If poverty is at root ontological, then its solution must be ontological as well. Unless and until we confront the issue of ‘being,’ then all other solutions are temporary at best. The Psalmist says, “The earth is the Lord’s and everything in it, the world and all who live in it” (Psalm 24:1).This is not a statement of greed or arrogance, nor is it a declaration of wealth and power. Rather this is the triumphant cry of Heavenly Liberator who declares to the wretched and weak ‘You are not bound to systems of slavery. You are My dearly Beloved and I am for you!’ (Isa. 41:10). Sharing with those whose lives have been marred by poverty that they are made in the image of God (Gen. 1:27) is a powerfully liberating tool in the process of development. Jayakumar Christian writes, “When god-complexes perpetuate the powerlessness of the poor, the kingdom of God is the only viable alternative spelling true and complete liberation for the powerless poor” (Christian 1999: 214-215).
We also need to be aware that this captivity of the poor in the depths of their being does not simply have a horizontal cause; there is a vertical dimension as well. The god of this age does not want to see the poor liberated and works feverishly to ensnare them in the world of evil spirits. As Paul Hiebert points out “Most people see the world as full of beings (spirits, ancestors, humans, unborn, animals, plants, and earth spirits) and forces (magic, mana, witchcraft, evil eye, fire, gravity), visible and invisible, that interrelate in everyday life” (Hiebert 1999: KL 493-495). In addition Hiebert points out that “In South and Southeast Asia there is a widespread belief in karma, the impersonal cosmic moral law that governs the universe, rewarding good deeds and punishing evil ones. A person’s present state is prescribed by the deeds done in his or her previous life” (Hiebert 1999: KL1082-85). These twin evils, spirits and karma, form a powerful ally with the forces of earthy evil to enslave the poor and keep them in their place. The horizontal dimension – obeisance to ancestor spirits, the structural discrimination of the caste system, the enslaving and demeaning doctrine of karma – in a sense mirrors the vertical dimension of slavery.
“If poverty and powerlessness are about the captivity of the poor to god-complexes, should not the response to powerlessness be defined as establishing the kingdom of God?” (Christian 1999: 125). However appealing this might seem from a Christian perspective, to those long oppressed it can seem like an impossible hurdle. Bryant Myers recounts the story of a tribal group in India cursed by its story of origin into believing that their destiny is poverty. He writes, “The tribal group has been deceived, and this deception is the most fundamental cause of the people’s poverty” (Myers 1999: 221). Nevertheless, escape from deception can only be the declaration of the truth. The Psalmist says, “I will praise you, for I am fearfully and wonderfully made” (Psalm 139: 14). The essential dignity of man is reinforced throughout the Bible and is our fundamental Christian heritage. This is the unique and transformational truth that alone can break the bondage of the poverty of being.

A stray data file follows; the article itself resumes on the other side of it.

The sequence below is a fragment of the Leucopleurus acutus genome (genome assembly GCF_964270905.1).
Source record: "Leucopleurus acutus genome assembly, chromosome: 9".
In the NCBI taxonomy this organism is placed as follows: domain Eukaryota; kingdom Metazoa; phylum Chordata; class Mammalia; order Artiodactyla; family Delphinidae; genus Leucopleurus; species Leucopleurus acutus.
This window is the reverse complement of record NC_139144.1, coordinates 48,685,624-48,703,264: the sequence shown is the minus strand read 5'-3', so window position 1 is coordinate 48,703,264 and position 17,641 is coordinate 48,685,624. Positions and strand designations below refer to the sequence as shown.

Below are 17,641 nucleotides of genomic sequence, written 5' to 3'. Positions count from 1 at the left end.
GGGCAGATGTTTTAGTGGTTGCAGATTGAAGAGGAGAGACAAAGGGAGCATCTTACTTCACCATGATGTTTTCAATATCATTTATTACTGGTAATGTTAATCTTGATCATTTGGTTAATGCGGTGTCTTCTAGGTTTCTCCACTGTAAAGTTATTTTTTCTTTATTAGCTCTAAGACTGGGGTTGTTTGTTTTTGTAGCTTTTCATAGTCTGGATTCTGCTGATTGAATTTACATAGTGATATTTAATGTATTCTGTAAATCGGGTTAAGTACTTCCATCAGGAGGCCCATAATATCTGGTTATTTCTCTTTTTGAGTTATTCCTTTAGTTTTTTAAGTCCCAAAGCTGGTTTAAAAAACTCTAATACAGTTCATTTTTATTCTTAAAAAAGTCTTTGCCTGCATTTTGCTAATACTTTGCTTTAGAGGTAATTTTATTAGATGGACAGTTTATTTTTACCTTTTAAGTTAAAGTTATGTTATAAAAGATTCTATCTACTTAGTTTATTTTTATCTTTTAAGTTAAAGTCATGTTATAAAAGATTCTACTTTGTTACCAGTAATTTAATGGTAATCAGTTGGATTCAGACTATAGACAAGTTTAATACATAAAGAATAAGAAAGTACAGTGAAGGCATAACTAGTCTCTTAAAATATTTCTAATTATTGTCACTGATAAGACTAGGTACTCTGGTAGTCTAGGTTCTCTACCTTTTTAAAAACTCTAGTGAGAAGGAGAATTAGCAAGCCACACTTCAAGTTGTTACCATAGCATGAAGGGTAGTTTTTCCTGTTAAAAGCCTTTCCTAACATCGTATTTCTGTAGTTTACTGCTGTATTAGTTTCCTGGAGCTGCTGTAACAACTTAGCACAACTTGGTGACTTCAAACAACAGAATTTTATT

When the shepherds were out in the fields ‘abiding,’ they heard the angels say “Peace on earth, and good will towards men” (Luke 2:14). To use an Old Testament word, the angels said ‘shalom.’ Shalom means more than peace and good will, however. It also means justice, restoration, freedom from want, harmony, and blessing. It is perhaps most completely defined by Christ Himself when He announced His mission in Nazareth “The Spirit of the Lord is on me, because he has anointed me to proclaim good news to the poor. He has sent me to proclaim freedom for the prisoners and recovery of sight for the blind, to set the oppressed free, to proclaim the year of the Lord’s favour” (Luke 4:18-19). In other words He said, ‘I have come to bring shalom.’
However, not only does God have a ‘preferential option for the poor,’ in Gutierrez’ poignant phrase (Gutiérrez 1973), but He is at root a relational God, as expressed most fundamentally in the doctrine of the Trinity. “Essentially Yahweh is described in Scripture as a relational God, yearning for relationship both with the people and with society he has created… The work of Satan is seen as the work of domination, of power over people and nations” (Linthicum 2003: 83). Satanic forces much more powerful than our puny efforts are at work seeking to keep the poor in this web of lies and disempowerment, and these forces have the rich and powerful as willing allies. To share this truth in the face of such forces of evil can mean death. Christian notes that we strive against “cosmic personifications that disguise the power arrangement of the state [and the] mystification of actual power relations that provide divine legitimacy for oppressive earthly institutions” (Christian 1999: 123).